All Mercy services have reopened! See how we’re keeping you safe and use our interactive COVID-19 screening tool.
Palliative care is a supportive type of health care designed to help you remain as active and comfortable as possible during intense, long treatments. If palliative care is new to you and your family, you'll likely have questions for your physician and palliative care team. Below are answers to frequently asked questions about palliative care.
Palliative care can begin any time that you and your doctor decide that an extra layer of support would be helpful. We can see you in the hospital or in one of our outpatient clinics.
Palliative care is a medical specialty that is covered in the same way as other medical services, such as cardiology. Most insurance plans, including Medicare and Medicaid, cover all or part of palliative care.
Hospice focuses on the needs of patients who are in the end stages of life – where efforts to cure a condition are no longer effective or wanted. Palliative care, on the other hand, is effective when doctors and patients are actively treating an illness that is serious or even incurable, but not necessarily life-threatening in the short term. For example, palliative care might help a patient with heart failure by treating shortness of breath or helping a cancer patient with fatigue and pain.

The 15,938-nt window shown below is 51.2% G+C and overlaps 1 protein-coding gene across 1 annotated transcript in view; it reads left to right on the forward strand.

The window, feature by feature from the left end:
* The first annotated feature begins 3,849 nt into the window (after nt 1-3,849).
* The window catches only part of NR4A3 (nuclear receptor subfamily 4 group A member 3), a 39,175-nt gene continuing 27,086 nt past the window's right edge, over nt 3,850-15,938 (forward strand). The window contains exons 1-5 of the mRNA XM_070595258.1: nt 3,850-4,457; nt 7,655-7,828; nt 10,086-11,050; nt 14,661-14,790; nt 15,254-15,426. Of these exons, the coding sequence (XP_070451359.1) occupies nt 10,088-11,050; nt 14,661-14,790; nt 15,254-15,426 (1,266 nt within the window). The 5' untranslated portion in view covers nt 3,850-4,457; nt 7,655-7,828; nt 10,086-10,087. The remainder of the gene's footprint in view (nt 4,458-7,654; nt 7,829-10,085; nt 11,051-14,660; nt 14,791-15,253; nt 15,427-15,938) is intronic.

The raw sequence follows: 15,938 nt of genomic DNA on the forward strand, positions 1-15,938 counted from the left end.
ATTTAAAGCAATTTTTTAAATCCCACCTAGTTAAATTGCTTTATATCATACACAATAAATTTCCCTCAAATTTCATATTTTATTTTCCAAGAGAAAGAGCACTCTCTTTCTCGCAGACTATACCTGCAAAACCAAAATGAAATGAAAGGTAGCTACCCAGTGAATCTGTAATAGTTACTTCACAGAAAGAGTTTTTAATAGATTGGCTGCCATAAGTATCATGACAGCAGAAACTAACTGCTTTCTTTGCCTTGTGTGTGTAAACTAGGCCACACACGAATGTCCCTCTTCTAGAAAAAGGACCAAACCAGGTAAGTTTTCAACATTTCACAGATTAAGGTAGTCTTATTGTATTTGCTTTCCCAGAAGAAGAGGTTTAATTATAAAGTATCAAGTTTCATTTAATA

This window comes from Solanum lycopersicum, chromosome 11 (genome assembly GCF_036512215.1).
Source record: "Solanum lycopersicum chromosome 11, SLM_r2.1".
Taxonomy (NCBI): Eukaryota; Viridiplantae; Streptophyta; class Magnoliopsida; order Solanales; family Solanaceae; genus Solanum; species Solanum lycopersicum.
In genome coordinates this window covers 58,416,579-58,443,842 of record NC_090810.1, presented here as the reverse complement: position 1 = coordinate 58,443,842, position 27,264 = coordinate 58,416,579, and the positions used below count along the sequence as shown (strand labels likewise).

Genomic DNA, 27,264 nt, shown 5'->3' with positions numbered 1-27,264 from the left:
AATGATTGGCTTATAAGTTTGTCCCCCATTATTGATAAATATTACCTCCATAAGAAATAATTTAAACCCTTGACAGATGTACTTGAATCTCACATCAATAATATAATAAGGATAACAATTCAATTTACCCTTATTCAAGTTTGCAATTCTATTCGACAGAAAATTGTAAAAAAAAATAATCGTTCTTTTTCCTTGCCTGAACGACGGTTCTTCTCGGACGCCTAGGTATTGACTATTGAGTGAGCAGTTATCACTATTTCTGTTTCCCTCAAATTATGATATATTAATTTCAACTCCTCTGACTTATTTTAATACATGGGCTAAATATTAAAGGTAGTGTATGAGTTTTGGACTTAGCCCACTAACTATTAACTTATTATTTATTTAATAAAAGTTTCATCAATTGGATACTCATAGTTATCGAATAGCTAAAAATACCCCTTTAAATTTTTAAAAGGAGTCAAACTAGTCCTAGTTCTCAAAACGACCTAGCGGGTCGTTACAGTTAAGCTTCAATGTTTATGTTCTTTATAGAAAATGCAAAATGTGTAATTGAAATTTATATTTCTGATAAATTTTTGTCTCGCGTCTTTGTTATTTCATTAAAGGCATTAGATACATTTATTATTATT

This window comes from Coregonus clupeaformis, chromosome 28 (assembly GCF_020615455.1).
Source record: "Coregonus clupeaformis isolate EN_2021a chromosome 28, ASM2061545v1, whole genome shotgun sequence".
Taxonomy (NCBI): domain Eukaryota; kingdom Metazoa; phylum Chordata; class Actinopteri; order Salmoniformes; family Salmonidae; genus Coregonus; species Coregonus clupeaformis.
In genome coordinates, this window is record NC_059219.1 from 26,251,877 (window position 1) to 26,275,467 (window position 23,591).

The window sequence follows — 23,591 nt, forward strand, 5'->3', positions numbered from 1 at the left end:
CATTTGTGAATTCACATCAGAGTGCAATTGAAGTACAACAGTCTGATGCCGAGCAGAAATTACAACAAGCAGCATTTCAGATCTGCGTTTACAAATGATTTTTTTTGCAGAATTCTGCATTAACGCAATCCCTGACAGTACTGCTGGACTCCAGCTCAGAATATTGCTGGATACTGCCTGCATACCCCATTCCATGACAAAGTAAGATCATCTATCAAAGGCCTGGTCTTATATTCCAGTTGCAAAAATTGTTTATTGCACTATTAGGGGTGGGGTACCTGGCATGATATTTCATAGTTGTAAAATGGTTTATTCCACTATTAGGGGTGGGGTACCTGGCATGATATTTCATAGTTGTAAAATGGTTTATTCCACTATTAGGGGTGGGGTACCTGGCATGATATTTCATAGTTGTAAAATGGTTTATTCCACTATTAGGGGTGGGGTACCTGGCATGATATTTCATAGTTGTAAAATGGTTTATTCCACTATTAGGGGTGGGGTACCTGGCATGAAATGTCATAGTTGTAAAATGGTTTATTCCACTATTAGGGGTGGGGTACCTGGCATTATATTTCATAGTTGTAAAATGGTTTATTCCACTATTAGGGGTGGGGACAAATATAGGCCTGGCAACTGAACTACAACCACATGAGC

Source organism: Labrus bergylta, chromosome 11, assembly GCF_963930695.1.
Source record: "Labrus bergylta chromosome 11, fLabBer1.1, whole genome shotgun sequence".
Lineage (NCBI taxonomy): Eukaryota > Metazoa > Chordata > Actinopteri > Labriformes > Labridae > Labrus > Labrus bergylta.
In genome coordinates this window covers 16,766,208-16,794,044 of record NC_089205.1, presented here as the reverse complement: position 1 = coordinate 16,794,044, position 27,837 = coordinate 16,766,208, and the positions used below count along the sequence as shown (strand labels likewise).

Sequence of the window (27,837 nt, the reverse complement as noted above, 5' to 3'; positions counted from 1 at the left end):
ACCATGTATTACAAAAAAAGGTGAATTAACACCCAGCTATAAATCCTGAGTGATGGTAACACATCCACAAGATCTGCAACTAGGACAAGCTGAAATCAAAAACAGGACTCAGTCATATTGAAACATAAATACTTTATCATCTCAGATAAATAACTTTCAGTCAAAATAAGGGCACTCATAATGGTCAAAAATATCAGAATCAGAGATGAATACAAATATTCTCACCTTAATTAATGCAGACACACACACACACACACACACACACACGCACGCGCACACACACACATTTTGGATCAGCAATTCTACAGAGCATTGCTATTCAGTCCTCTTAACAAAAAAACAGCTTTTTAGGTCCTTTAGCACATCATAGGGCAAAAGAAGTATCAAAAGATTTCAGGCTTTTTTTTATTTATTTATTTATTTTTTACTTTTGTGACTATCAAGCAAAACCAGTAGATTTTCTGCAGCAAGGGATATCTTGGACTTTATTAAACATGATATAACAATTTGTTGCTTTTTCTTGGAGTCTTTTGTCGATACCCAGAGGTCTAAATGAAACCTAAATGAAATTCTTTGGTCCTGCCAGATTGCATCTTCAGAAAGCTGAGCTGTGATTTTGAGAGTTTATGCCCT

Palliative care is often helpful for people suffering from cancer, heart failure, chronic obstructive pulmonary disease (COPD), kidney disease, Alzheimer's, Parkinson’s, amyotrophic lateral sclerosis (ALS), among many others.